Publisher: DC Comics
Author: Marieke Nijkampe
Artists: Manuel Preitano
Released: March 10th, 2020
I received a copy of The Oracle Code through NetGalley in exchange for a fair and honest review.
The Oracle Code is the latest graphic novel in DC Comic’s Young Adult line. And honestly? It’s pretty brilliant, if I may say so. Barbara Gordon’s tale has been specifically altered, not only to fit the age group, but to fit the story being told.
Barbara has always been curious, a fact that has only become more obvious as she’s gotten older. She’s learned to be more independent as well, though perhaps that is the reason why she was in the wrong place at the wrong time.
But this is Barbara Gordon we’re talking about. Not even a horrible accident will keep her curious nature shut down for long. Sooner or later, a case will come along that will demand to be solved. And that is where the Oracle steps in.
The Oracle Code is a fun and delightful read, providing a different take on Barbara Gordon’s time as Oracle. While it is intended for a younger audience, there really is no reason why an adult couldn’t or shouldn’t appreciate this story as well.
Any fan that has read Batgirl or Batman comics in the past likely knows exactly what events led to Barbara becoming the Oracle. Those events did not happen here. Instead, the entire plot was changed to be more palatable to a younger audience. The fact that Barbara herself is younger as well as required the change. But honestly? They did a great job making the adjustments they did.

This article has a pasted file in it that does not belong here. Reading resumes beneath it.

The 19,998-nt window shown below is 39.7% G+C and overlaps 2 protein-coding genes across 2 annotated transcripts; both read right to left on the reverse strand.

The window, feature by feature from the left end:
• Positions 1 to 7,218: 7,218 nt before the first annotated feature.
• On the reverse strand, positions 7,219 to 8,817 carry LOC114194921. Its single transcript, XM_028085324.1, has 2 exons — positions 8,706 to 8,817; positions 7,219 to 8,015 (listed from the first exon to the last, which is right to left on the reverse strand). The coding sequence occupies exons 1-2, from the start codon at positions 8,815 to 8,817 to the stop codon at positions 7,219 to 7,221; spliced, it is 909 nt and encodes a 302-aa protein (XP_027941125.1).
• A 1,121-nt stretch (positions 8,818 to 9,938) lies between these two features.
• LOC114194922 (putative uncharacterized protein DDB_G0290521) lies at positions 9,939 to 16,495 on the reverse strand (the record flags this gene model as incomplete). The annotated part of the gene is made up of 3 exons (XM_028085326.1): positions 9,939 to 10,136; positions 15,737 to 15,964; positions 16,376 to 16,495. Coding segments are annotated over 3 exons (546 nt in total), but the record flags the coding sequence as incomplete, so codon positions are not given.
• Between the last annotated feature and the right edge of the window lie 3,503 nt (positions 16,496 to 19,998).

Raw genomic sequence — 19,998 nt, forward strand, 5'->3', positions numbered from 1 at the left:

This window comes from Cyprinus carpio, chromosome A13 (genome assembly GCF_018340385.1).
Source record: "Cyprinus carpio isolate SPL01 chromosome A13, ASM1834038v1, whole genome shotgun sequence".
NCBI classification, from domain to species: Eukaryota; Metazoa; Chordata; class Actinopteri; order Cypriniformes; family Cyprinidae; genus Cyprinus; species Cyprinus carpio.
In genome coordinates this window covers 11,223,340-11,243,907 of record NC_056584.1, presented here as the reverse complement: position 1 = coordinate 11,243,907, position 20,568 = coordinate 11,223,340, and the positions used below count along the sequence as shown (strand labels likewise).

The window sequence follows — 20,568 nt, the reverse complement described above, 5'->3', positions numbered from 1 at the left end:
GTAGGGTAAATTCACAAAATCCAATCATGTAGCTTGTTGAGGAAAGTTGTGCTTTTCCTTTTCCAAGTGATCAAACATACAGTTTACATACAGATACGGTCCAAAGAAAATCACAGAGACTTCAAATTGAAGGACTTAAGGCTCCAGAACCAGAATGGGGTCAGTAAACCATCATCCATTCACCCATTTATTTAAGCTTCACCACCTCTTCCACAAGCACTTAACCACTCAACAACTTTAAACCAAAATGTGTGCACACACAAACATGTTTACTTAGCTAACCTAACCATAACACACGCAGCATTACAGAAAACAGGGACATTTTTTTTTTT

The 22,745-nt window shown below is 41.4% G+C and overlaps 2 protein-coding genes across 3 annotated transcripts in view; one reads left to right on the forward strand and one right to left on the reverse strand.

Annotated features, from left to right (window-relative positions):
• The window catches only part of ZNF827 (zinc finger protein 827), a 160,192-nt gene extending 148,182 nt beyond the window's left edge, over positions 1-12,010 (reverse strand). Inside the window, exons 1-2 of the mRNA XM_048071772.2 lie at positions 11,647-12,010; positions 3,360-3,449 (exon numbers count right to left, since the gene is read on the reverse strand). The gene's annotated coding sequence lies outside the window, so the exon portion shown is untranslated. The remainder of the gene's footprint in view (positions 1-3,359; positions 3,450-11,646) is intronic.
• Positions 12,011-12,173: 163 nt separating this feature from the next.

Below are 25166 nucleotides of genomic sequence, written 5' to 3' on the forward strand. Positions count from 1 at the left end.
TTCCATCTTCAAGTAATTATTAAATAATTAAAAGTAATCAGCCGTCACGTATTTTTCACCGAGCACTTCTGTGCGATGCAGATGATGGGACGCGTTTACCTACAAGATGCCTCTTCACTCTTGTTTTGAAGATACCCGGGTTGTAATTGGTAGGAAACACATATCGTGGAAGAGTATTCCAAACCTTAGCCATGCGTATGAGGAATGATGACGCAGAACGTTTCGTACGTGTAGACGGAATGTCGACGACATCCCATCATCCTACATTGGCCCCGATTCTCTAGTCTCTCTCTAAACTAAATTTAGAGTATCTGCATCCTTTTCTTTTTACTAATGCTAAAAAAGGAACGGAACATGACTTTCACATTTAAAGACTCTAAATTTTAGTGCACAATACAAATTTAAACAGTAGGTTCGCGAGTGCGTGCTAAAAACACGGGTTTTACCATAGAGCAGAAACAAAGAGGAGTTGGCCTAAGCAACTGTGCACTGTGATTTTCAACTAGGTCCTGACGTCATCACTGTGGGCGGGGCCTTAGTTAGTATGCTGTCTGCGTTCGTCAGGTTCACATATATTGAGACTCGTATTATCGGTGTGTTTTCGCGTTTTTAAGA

Here they’ve taken the core elements that makeup Barbara and Oracle, and they’ve transitioned it to something new and different. It worked so much better than I would have guessed if I’m being completely honest.
Barbara felt so real in this story. Marieke Nijkamp did an excellent job of portraying a preteen going through such an experience. It really read like Babs. It also read like a girl going through trauma, including all of the bumps and trials that come with it.
Meanwhile, Manuel Preitano’s artwork really carried the story even further. I loved the creative use of colors, as well as the general way in which Barbara and her friends were portrayed. Though I’ll admit that I’m especially fond of some of the final scenes.
I know that this is likely to only be a one-shot, but man would I love it if this became a longer running series. Seeing a younger Barbara wheeling all over the place as Oracle sounds pretty cool, and thus I would love to see more of it. Can you blame me?